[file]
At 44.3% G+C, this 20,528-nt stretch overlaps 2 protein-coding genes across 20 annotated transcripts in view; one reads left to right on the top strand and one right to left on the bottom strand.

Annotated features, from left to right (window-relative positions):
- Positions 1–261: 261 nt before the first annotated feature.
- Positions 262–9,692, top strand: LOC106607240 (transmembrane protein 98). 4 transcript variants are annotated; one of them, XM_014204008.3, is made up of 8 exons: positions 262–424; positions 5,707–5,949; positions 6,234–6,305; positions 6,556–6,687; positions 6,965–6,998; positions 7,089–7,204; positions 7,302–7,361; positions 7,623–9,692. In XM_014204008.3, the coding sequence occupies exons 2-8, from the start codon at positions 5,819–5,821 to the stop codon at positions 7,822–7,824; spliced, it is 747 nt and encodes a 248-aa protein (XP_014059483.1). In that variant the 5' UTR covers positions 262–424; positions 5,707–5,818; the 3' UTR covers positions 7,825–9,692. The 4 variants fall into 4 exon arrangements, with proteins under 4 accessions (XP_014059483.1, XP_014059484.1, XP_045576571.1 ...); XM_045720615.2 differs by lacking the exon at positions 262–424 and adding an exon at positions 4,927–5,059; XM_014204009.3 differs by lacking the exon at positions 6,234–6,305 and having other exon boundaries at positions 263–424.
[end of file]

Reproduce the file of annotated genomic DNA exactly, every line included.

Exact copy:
At 44.3% G+C, this 20,528-nt stretch overlaps 2 protein-coding genes across 20 annotated transcripts in view; one reads left to right on the top strand and one right to left on the bottom strand.

Annotated features, from left to right (window-relative positions):
- Positions 1–261: 261 nt before the first annotated feature.
- Positions 262–9,692, top strand: LOC106607240 (transmembrane protein 98). 4 transcript variants are annotated; one of them, XM_014204008.3, is made up of 8 exons: positions 262–424; positions 5,707–5,949; positions 6,234–6,305; positions 6,556–6,687; positions 6,965–6,998; positions 7,089–7,204; positions 7,302–7,361; positions 7,623–9,692. In XM_014204008.3, the coding sequence occupies exons 2-8, from the start codon at positions 5,819–5,821 to the stop codon at positions 7,822–7,824; spliced, it is 747 nt and encodes a 248-aa protein (XP_014059483.1). In that variant the 5' UTR covers positions 262–424; positions 5,707–5,818; the 3' UTR covers positions 7,825–9,692. The 4 variants fall into 4 exon arrangements, with proteins under 4 accessions (XP_014059483.1, XP_014059484.1, XP_045576571.1 ...); XM_045720615.2 differs by lacking the exon at positions 262–424 and adding an exon at positions 4,927–5,059; XM_014204009.3 differs by lacking the exon at positions 6,234–6,305 and having other exon boundaries at positions 263–424.